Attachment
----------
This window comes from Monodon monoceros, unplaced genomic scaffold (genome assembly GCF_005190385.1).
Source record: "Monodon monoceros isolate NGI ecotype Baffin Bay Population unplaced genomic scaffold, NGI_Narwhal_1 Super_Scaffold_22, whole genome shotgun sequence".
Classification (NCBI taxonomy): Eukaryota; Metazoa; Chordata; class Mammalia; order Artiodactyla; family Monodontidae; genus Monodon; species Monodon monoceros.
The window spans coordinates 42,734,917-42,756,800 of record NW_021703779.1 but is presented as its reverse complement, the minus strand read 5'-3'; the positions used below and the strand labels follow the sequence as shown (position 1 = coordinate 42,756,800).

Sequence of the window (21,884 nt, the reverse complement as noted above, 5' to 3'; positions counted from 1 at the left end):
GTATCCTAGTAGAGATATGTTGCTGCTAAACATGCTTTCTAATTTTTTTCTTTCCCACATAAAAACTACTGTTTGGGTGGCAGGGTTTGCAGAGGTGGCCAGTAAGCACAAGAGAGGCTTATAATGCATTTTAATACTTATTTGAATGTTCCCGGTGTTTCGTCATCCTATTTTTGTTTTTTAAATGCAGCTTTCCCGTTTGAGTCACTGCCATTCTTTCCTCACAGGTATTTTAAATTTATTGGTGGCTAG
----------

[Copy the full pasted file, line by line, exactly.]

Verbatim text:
This window comes from Monodon monoceros, unplaced genomic scaffold (genome assembly GCF_005190385.1).
Source record: "Monodon monoceros isolate NGI ecotype Baffin Bay Population unplaced genomic scaffold, NGI_Narwhal_1 Super_Scaffold_22, whole genome shotgun sequence".
Classification (NCBI taxonomy): Eukaryota; Metazoa; Chordata; class Mammalia; order Artiodactyla; family Monodontidae; genus Monodon; species Monodon monoceros.
The window spans coordinates 42,734,917-42,756,800 of record NW_021703779.1 but is presented as its reverse complement, the minus strand read 5'-3'; the positions used below and the strand labels follow the sequence as shown (position 1 = coordinate 42,756,800).

Sequence of the window (21,884 nt, the reverse complement as noted above, 5' to 3'; positions counted from 1 at the left end):
GTATCCTAGTAGAGATATGTTGCTGCTAAACATGCTTTCTAATTTTTTTCTTTCCCACATAAAAACTACTGTTTGGGTGGCAGGGTTTGCAGAGGTGGCCAGTAAGCACAAGAGAGGCTTATAATGCATTTTAATACTTATTTGAATGTTCCCGGTGTTTCGTCATCCTATTTTTGTTTTTTAAATGCAGCTTTCCCGTTTGAGTCACTGCCATTCTTTCCTCACAGGTATTTTAAATTTATTGGTGGCTAG